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In order to understand some of these key issues, we must differentiate between the presentation layer (or client tier) and the GUI layer. The GUI layer deals with a small subset of the whole presentation layer, namely the UI widgets and the immediate effects
of user actions -- a
JTextField and its
ActionListener, for example. The presentation layer needs to deal with application flows and server interaction in addition to providing
GUI services. The terms presentation layer and client tier are used interchangeably in this article.
To mitigate the risk associated with creating a robust client tier, developers have produced several frameworks and design patterns with varying degrees of success. The Model-View-Controller (MVC) paradigm remains one of the more enduring patterns. However, the traditional MVC scope falls short when it comes to the control of GUI elements (widgets). MVC does not handle the complexities of data management, event management, and application flows. As an adaptation of the MVC triad, the HMVC -- Hierarchical-Model-View-Controller -- paradigm seeks to redress some of the above-mentioned issues. We developed this pattern during the course of our work in the field. HMVC provides a powerful yet easy-to-understand layered design methodology for developing a complete presentation layer. While MVC provides an efficient framework for developing GUI interaction, HMVC scales it to the entire client tier. Some key benefits of a responsibility-based, layered architecture include:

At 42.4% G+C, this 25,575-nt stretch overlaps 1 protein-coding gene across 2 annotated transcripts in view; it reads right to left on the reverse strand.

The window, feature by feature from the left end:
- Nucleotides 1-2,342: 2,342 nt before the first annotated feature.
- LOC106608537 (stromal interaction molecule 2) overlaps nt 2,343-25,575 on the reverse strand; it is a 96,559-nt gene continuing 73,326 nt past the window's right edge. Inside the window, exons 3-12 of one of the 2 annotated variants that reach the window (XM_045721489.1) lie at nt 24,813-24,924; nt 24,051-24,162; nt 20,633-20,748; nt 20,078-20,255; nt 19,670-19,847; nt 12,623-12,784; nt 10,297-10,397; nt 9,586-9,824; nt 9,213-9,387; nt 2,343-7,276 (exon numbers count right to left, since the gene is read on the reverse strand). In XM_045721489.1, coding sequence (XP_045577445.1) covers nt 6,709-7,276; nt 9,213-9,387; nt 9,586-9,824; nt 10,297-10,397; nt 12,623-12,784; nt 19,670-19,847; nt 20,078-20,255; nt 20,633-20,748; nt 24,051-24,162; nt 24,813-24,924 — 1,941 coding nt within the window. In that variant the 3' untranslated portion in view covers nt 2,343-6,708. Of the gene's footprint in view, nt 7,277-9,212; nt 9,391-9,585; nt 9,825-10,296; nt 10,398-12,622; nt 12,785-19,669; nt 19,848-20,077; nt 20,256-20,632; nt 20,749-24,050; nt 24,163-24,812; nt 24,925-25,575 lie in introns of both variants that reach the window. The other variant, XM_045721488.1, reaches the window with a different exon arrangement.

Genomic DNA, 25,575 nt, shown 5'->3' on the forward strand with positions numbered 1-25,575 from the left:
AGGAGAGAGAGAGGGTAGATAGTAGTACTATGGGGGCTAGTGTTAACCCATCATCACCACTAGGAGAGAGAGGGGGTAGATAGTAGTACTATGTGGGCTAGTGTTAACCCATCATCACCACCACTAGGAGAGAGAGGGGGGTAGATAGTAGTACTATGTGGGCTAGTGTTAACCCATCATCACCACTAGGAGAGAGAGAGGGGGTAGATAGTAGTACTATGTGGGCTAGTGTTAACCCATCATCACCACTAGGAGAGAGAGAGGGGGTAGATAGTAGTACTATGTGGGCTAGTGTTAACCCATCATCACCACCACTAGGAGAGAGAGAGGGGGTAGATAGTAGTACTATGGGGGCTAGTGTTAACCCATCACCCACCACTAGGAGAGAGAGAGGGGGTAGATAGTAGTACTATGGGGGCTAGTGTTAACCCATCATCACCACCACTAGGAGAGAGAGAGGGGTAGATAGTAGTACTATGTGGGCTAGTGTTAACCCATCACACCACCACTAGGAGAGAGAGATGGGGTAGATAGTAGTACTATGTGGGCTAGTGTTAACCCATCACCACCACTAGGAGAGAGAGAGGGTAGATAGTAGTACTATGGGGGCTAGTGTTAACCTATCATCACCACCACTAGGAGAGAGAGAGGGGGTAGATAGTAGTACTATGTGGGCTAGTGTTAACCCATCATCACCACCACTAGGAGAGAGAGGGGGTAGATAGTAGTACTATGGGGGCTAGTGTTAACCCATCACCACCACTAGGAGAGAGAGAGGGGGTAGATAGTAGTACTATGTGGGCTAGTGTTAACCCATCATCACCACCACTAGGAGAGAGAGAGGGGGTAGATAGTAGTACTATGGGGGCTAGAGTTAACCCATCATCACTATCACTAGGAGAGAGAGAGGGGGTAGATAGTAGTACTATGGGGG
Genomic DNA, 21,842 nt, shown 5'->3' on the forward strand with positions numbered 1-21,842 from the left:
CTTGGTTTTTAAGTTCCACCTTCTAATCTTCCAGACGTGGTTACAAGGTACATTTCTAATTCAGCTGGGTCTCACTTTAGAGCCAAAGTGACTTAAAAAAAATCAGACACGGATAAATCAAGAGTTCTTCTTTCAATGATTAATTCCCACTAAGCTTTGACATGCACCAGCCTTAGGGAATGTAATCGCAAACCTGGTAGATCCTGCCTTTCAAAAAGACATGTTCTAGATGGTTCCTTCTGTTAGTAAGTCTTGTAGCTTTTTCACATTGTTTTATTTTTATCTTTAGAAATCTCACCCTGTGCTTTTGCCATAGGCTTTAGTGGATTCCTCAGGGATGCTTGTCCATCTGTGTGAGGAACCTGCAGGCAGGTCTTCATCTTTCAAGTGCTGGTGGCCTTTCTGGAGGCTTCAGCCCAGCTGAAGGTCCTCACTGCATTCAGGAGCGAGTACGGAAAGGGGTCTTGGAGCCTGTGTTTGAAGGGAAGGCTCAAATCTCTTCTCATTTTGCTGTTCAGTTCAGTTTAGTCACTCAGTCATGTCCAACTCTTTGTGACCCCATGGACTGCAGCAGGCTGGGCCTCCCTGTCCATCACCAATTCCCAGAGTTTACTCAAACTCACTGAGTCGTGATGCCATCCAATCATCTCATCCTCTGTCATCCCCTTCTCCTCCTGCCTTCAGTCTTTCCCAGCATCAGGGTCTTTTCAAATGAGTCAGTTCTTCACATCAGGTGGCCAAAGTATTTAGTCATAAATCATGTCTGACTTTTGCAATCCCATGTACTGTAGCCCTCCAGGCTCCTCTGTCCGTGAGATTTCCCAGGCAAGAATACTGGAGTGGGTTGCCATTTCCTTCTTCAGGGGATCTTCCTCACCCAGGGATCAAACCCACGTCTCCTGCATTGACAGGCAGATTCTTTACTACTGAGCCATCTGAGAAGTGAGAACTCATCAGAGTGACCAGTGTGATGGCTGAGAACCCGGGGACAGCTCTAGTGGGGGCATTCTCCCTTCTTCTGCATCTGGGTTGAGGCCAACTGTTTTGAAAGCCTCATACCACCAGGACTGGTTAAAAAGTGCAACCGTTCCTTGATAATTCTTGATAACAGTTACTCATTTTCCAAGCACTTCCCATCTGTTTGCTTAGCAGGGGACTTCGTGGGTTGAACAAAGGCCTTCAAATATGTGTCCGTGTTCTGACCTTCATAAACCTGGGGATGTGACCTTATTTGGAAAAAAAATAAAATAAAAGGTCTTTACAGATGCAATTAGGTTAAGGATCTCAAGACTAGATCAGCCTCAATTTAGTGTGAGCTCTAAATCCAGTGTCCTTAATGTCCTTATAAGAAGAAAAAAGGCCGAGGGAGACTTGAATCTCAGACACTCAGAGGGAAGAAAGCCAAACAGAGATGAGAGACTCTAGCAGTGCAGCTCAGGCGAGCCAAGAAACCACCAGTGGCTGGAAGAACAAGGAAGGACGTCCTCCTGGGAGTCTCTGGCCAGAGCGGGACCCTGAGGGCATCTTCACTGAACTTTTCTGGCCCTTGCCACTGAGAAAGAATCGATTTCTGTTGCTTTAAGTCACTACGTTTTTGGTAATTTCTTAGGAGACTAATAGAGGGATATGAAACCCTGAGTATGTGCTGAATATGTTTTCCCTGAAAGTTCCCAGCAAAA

This article explores the application of the HMVC design pattern in the development of a Java-based client-tier infrastructure.
Note: The entire source code for this article can be downloaded as a zip file from the Resources section below.
Developers primarily use MVC in Smalltalk for implementing GUI objects. Numerous GUI class libraries and application frameworks have reused and adopted the pattern. As the MVC paradigm offers an elegant and simple means for solving UI-related problems in an object-oriented way, its popularity is justified. MVC provides clearly defined roles and responsibilities for its three constituent elements -- model, view, and controller. The view manages the screen layout -- that is, what the user interacts with and sees on the screen. The model represents the data underlying the object -- for example, the on-off state of a check box or the text string from a text field. Events cause the data in the model to change. The controller determines how the user interacts with the view in the form of commands.